Losing his leg didn't stop this inspiring Marine from doing his duty or achieving his dream.
For most Marines, the loss of a leg in battle would signal the end of their service, at least on the front lines. But Master Sgt. William Gibson is not like most Marines.
In May 2006, a sniper's bullet tore through Gibson's left knee during foot patrol in Ramadi, Iraq. Doctors amputated his leg above the knee and sent the 37-year-old veteran home to recuperate.
Recuperate, yes. Retire, no. Master Sgt. William Gibson – "Spanky" to his friends and fellow Marines – is nominated as one of Beliefnet's Most Inspiring People of the Year for his refusal to think of his injury as a handicap.
"I am very lucky," Gibson told Beliefnet via email from Iraq, where he was serving as a weapons coordinator at Camp Fallujah. "I knew a few who were not so lucky and I appreciate the life which I have to live. It is not much different than overcoming any obstacle. You can choose to quit or you can drive forward. My choice is forward."
It is a choice that Gibson, a Marine for 19 years, made not long after his surgery. As soon as he was up and able, Gibson began retraining with his new carbon-fiber prosthetic leg. He relearned how to run and ski. After completing the swimming section of a triathlon in the treacherous currents from Alcatraz Island to San Francisco, Gibson convinced his higher-ups to send him back to Iraq.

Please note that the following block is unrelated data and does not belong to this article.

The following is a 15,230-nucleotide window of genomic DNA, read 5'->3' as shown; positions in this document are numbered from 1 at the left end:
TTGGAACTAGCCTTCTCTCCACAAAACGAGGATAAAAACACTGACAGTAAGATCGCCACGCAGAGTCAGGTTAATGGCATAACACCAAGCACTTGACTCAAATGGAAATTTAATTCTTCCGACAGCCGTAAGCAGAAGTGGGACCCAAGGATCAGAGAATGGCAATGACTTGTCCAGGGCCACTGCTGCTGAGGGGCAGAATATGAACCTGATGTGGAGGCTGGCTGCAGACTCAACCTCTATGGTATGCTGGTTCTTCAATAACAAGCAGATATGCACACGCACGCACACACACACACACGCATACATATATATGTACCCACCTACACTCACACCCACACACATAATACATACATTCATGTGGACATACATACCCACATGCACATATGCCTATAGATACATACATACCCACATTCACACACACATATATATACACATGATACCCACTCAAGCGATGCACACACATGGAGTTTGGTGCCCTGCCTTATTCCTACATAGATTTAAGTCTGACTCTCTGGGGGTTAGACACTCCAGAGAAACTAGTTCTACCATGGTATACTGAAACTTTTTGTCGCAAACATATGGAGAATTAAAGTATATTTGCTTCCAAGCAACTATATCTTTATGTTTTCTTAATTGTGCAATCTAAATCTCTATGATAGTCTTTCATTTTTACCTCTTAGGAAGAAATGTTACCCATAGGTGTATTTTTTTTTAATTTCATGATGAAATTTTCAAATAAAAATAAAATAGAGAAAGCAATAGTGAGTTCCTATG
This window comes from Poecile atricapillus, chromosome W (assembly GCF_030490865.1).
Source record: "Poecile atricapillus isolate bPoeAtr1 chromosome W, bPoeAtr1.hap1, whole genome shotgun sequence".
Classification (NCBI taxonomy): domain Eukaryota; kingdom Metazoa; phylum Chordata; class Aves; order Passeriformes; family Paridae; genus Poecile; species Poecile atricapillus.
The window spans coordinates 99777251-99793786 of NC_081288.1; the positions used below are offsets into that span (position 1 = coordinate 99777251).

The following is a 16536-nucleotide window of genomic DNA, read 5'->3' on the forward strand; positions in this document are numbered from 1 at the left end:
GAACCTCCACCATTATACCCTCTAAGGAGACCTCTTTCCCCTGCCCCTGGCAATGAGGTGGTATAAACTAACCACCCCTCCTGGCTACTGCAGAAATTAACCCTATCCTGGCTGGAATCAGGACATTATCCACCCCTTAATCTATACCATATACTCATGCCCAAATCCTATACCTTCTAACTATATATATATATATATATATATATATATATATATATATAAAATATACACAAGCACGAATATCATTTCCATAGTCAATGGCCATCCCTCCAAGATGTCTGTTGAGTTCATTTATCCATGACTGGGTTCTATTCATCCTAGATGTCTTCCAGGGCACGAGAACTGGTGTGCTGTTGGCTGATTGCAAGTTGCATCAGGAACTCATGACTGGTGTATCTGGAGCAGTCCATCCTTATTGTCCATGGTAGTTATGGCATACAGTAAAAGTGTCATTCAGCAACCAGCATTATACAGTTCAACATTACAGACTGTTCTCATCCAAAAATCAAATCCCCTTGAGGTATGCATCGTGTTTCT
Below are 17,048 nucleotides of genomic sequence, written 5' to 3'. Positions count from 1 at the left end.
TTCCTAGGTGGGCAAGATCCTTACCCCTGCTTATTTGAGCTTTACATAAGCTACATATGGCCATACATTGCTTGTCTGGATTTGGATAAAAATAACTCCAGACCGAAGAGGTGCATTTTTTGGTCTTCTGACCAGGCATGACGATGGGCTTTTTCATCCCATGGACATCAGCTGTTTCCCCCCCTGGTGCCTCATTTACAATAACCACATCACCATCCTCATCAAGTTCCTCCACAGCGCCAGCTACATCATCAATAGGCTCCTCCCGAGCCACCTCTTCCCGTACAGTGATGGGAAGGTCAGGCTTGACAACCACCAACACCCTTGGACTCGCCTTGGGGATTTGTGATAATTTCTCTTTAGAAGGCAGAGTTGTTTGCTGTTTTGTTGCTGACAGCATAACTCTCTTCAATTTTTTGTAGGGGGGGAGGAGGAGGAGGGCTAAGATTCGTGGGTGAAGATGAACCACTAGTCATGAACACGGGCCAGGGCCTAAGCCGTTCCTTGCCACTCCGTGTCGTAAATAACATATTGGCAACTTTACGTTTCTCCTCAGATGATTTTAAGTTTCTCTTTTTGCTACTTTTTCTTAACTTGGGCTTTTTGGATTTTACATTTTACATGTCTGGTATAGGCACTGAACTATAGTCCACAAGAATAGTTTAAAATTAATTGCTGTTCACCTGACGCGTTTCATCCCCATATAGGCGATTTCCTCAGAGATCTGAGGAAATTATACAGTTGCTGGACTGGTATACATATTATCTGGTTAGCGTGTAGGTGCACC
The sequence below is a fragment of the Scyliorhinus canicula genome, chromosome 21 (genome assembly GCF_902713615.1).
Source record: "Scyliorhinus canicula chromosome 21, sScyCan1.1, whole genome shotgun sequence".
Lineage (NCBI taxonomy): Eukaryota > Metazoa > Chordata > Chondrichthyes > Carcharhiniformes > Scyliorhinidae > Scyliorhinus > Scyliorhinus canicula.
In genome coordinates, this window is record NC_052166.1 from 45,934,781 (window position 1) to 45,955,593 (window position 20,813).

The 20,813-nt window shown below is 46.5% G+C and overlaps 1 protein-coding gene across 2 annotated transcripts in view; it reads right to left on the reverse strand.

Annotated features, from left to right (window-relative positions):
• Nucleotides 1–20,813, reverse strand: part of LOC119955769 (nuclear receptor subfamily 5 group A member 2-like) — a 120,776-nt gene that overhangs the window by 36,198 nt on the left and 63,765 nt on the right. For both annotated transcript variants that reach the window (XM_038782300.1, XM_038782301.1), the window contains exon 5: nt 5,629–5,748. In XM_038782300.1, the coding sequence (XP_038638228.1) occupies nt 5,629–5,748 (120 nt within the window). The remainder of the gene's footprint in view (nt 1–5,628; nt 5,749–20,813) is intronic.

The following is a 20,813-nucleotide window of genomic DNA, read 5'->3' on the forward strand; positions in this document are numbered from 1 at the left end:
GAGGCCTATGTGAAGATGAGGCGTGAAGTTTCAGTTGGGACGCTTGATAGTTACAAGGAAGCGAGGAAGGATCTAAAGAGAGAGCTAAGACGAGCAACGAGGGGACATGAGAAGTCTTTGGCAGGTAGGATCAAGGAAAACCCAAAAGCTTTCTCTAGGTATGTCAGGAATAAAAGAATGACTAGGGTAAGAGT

"I am a Marine and Iraq is where Marines need to be, so I fought to come back," Gibson said. His thinking was, "If I can come back, then I am a normal Marine again."
In Feb. 2008, Gibson returned to Iraq, making him the first full-leg amputee returned to the combat zone. He served with the 1st Marine Expeditionary force for nine months. But in November he returned to the U.S. for yet another first.
He will be one of the few enlisted Marines ever to go to Washington as a Congressional Fellow, an honor usually reserved for officers. "He's a driven Marine and he's earned his selection," said Sgt. Maj. Neil O'Connell in the L.A. Times. One of the things he may advise lawmakers about: the treatment and rehabilitation of the wounded from Iraq and Afghanistan.
Looking back, Gibson credits his father, Second Class Petty Officer Gene Gibson, a Navy Seabee who is fully disabled from injuries he received serving in Vietnam, as a major inspiration. "My father was the biggest influence to rebound after amputation," Gibson said. "I have observed him fighting to stay out of a wheelchair for as long as I can remember."
And he says his amputation has given him a special perspective on his life and the world. "Every day is a new experience," he said. "I have now experienced things which I know I would have never accomplished. I find myself more eager to do the things [others] thought [I was] not capable of completing."
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